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Ig-noble Usage
Look what the bra has become! A pink bra as a facemask for Nobel laureate Wolfgang Ketterle

Barack Obama is not the only one with a Nobel to his name. The best invention of all time — the wonderful, fantastic, simply-can’t-do-without, sexy, supportive brassiere — has also won a major prize this year: the Ig Nobel.

Yes my dear readers, the bra in a new avatar, one in which it has been converted into two face masks that can be used to protect against poisonous gases (like in Chernobyl), infections (like H1N1), dust storms (like Down Under) and what have you, has been honoured with the most high-profile tongue-in-cheek award around.

The idea behind this invention is actually quite simple. Each cup of the bra can easily double as a facemask — one for you and one for your friend/partner!

Before you accuse me of pulling The Great Bra Hoax, let me tell you that the Ig Nobel awards are indeed presented at the Sanders Theatre at Harvard University, co-sponsored by the Harvard Computer Society, the Harvard-Radcliffe Science Fiction Association and the Harvard-Radcliffe Society of Physics Students.

The awards have been around for the past 19 years (they used to be presented at Massachusetts Institute of Technology) and are handed out by real Nobel Prize winners. The origin of the name Ig Nobel is indeed a pun on the word ignoble, but urban legend has it that Prof Ig Nobel was actually the fellow who invented soda pop, while Alfred Nobel’s contribution to the world was dynamite. And we all know which one is held in higher regard!

So our dear brassiere has been honoured in the category of public health. There are many other categories that the Ig Nobel awards are given in: literature, economics, peace, biology, chemistry, physics... The award ceremony is marked by members of the audience launching paper airplanes onto the stage. The litter is cleaned by the ‘Keeper of the Broom’, the renowned Professor Roy Glauber who has been doing his job diligently for years. The organisers missed his presence in 2005 when he had to travel to Stockholm to collect a Nobel Prize (the real one!) of his own, for physics. But he promptly resumed his duties from the following year.

The lady who came up with this innovation that transformed the basic bra into the Protective Face Mask is Dr Elena Bodnar. She actually brought two pink and black bras to the award ceremony and detached the four cups before putting them on the Nobel Laureates (Orhan Pamuk, Paul Krugman and Wolfgang Ketterle) present on stage.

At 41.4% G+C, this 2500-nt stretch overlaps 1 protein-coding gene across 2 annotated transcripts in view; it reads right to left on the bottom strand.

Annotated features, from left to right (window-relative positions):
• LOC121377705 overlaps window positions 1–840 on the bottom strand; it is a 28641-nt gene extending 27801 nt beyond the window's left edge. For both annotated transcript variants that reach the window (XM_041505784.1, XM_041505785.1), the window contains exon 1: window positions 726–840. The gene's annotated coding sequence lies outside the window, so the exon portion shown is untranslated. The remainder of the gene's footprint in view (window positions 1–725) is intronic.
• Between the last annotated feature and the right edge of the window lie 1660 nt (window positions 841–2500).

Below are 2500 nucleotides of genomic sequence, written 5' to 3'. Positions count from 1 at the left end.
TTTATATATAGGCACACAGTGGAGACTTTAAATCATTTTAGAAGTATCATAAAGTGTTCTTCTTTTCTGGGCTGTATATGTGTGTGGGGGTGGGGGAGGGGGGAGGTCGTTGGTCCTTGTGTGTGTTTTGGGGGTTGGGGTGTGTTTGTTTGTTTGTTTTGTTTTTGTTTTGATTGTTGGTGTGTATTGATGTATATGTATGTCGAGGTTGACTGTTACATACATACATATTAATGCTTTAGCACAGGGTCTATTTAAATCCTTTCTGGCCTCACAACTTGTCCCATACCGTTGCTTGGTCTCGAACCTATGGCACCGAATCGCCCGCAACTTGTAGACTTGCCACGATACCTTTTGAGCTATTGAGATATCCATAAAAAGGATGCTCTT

Elena’s been smart enough to get a US patent #7255627, dated August 2007, for her invention dubbed “Garment Device Convertible to One or More Facemasks”. That will ensure that all those Indian gentlemen who’ll now claim that they too thought of this contraption after the outbreak of the H1N1 virus this year are put in their place, for there is proof that Elena beat them to it two years ago.

The Ig Nobel winners too are allowed to give a speech, just like their counterparts in Stockholm. But being much more disciplined in nature, the Ig Nobel also employs the worthy services of the fictional little girl Miss Sweety Poo, who repeatedly cries out, “I’m bored”, if the speech is too long.

Before I conclude, let me add to the ongoing feud between Indian states regarding the number of Nobel Laureates that each has produced. The heartland state of Uttar Pradesh has adequately represented us in the 19 years of the existence of the Ig Nobel awards. Naturally, we’ve won them in the category of ‘Peace’. Our respected former Prime Minister Atal Bihari Vajpayee won it jointly with Nawaz Sharif from across the border, in 1998, for ‘peaceful detonation of aggressive atomic bombs’. Then another Behari, Lal Behari, again from UP, won it on three counts: first for being alive despite being declared dead in the government records; secondly, for declaring a posthumous campaign against the famed Indian bureaucracy for inventing his ‘death’; and thirdly, for founding the Association of Dead People. Our friend managed to get his rightful passport from the government of India, despite his being declared dead by them. But the hurdle to acceptance came when he was denied a visa by the US government. However, the never-say-die folks at Harvard came to India to present the award to never-say-die man Lal Behari at a special ceremony. And that’s the story of how our country got its second Ig Nobel in 2003.

There has been criticism of these awards over the years, with some British scientist types asking that they be disbanded for trivialising genuine research. But a recent article pointed out that, “A noble side to Ig Nobels is that although the Ig Nobel Awards are veiled criti cism of trivial research, history shows that trivial research sometimes leads to important breakthroughs.”

The last word, however must go to the famous science magazine — Nature: “Last, but not least, there are the Ig Nobel awards. These come with little cash, but much cachet, and reward those research projects that ‘first make people laugh, and then make them think’’’.

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